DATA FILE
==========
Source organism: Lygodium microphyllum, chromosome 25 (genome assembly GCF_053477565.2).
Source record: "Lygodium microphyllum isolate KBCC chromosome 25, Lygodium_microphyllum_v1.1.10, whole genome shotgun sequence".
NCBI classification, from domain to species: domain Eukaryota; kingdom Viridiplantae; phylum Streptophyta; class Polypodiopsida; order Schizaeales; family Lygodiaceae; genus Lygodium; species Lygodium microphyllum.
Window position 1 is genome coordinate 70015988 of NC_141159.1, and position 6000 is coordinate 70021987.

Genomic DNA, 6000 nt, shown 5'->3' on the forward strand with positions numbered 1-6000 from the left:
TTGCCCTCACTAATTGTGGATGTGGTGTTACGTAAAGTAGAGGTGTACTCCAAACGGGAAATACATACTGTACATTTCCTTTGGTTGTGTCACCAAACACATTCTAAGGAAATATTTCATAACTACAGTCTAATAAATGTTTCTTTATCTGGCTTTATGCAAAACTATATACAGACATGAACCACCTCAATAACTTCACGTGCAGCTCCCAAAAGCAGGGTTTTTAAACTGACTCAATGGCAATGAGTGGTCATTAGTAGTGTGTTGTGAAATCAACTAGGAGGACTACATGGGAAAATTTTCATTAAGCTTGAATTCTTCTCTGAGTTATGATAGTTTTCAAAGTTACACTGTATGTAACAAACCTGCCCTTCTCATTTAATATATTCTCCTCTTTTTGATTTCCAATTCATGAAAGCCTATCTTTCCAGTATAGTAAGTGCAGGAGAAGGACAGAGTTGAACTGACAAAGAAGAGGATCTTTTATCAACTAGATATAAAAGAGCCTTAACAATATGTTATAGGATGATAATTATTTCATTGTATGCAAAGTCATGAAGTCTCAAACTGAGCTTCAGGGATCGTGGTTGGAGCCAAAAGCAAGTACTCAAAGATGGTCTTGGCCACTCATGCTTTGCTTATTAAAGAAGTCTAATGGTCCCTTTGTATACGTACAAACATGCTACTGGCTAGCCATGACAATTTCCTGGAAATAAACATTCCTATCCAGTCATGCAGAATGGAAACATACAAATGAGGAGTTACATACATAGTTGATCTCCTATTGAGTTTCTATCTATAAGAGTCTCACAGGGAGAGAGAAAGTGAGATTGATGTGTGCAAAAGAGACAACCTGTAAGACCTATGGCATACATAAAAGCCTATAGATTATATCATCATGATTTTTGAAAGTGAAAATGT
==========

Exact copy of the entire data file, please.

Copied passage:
Source organism: Lygodium microphyllum, chromosome 25 (genome assembly GCF_053477565.2).
Source record: "Lygodium microphyllum isolate KBCC chromosome 25, Lygodium_microphyllum_v1.1.10, whole genome shotgun sequence".
NCBI classification, from domain to species: domain Eukaryota; kingdom Viridiplantae; phylum Streptophyta; class Polypodiopsida; order Schizaeales; family Lygodiaceae; genus Lygodium; species Lygodium microphyllum.
Window position 1 is genome coordinate 70015988 of NC_141159.1, and position 6000 is coordinate 70021987.

Genomic DNA, 6000 nt, shown 5'->3' on the forward strand with positions numbered 1-6000 from the left:
TTGCCCTCACTAATTGTGGATGTGGTGTTACGTAAAGTAGAGGTGTACTCCAAACGGGAAATACATACTGTACATTTCCTTTGGTTGTGTCACCAAACACATTCTAAGGAAATATTTCATAACTACAGTCTAATAAATGTTTCTTTATCTGGCTTTATGCAAAACTATATACAGACATGAACCACCTCAATAACTTCACGTGCAGCTCCCAAAAGCAGGGTTTTTAAACTGACTCAATGGCAATGAGTGGTCATTAGTAGTGTGTTGTGAAATCAACTAGGAGGACTACATGGGAAAATTTTCATTAAGCTTGAATTCTTCTCTGAGTTATGATAGTTTTCAAAGTTACACTGTATGTAACAAACCTGCCCTTCTCATTTAATATATTCTCCTCTTTTTGATTTCCAATTCATGAAAGCCTATCTTTCCAGTATAGTAAGTGCAGGAGAAGGACAGAGTTGAACTGACAAAGAAGAGGATCTTTTATCAACTAGATATAAAAGAGCCTTAACAATATGTTATAGGATGATAATTATTTCATTGTATGCAAAGTCATGAAGTCTCAAACTGAGCTTCAGGGATCGTGGTTGGAGCCAAAAGCAAGTACTCAAAGATGGTCTTGGCCACTCATGCTTTGCTTATTAAAGAAGTCTAATGGTCCCTTTGTATACGTACAAACATGCTACTGGCTAGCCATGACAATTTCCTGGAAATAAACATTCCTATCCAGTCATGCAGAATGGAAACATACAAATGAGGAGTTACATACATAGTTGATCTCCTATTGAGTTTCTATCTATAAGAGTCTCACAGGGAGAGAGAAAGTGAGATTGATGTGTGCAAAAGAGACAACCTGTAAGACCTATGGCATACATAAAAGCCTATAGATTATATCATCATGATTTTTGAAAGTGAAAATGT